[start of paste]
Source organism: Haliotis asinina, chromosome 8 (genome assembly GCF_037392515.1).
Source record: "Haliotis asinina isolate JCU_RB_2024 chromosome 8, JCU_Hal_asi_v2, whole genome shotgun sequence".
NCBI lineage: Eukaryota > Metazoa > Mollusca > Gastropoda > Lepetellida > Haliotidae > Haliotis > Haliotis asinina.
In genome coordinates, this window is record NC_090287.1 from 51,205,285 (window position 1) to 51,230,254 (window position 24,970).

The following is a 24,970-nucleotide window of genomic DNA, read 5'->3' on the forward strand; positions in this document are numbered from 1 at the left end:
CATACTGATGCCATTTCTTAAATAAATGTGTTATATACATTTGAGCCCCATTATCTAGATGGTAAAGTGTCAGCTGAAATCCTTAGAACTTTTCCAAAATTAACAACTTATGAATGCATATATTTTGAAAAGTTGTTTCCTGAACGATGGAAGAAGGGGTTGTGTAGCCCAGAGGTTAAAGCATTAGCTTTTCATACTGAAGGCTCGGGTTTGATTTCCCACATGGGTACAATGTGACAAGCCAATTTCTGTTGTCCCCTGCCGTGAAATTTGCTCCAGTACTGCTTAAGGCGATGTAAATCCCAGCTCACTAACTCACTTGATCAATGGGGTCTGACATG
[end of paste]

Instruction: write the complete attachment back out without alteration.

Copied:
Source organism: Haliotis asinina, chromosome 8 (genome assembly GCF_037392515.1).
Source record: "Haliotis asinina isolate JCU_RB_2024 chromosome 8, JCU_Hal_asi_v2, whole genome shotgun sequence".
NCBI lineage: Eukaryota > Metazoa > Mollusca > Gastropoda > Lepetellida > Haliotidae > Haliotis > Haliotis asinina.
In genome coordinates, this window is record NC_090287.1 from 51,205,285 (window position 1) to 51,230,254 (window position 24,970).

The following is a 24,970-nucleotide window of genomic DNA, read 5'->3' on the forward strand; positions in this document are numbered from 1 at the left end:
CATACTGATGCCATTTCTTAAATAAATGTGTTATATACATTTGAGCCCCATTATCTAGATGGTAAAGTGTCAGCTGAAATCCTTAGAACTTTTCCAAAATTAACAACTTATGAATGCATATATTTTGAAAAGTTGTTTCCTGAACGATGGAAGAAGGGGTTGTGTAGCCCAGAGGTTAAAGCATTAGCTTTTCATACTGAAGGCTCGGGTTTGATTTCCCACATGGGTACAATGTGACAAGCCAATTTCTGTTGTCCCCTGCCGTGAAATTTGCTCCAGTACTGCTTAAGGCGATGTAAATCCCAGCTCACTAACTCACTTGATCAATGGGGTCTGACATG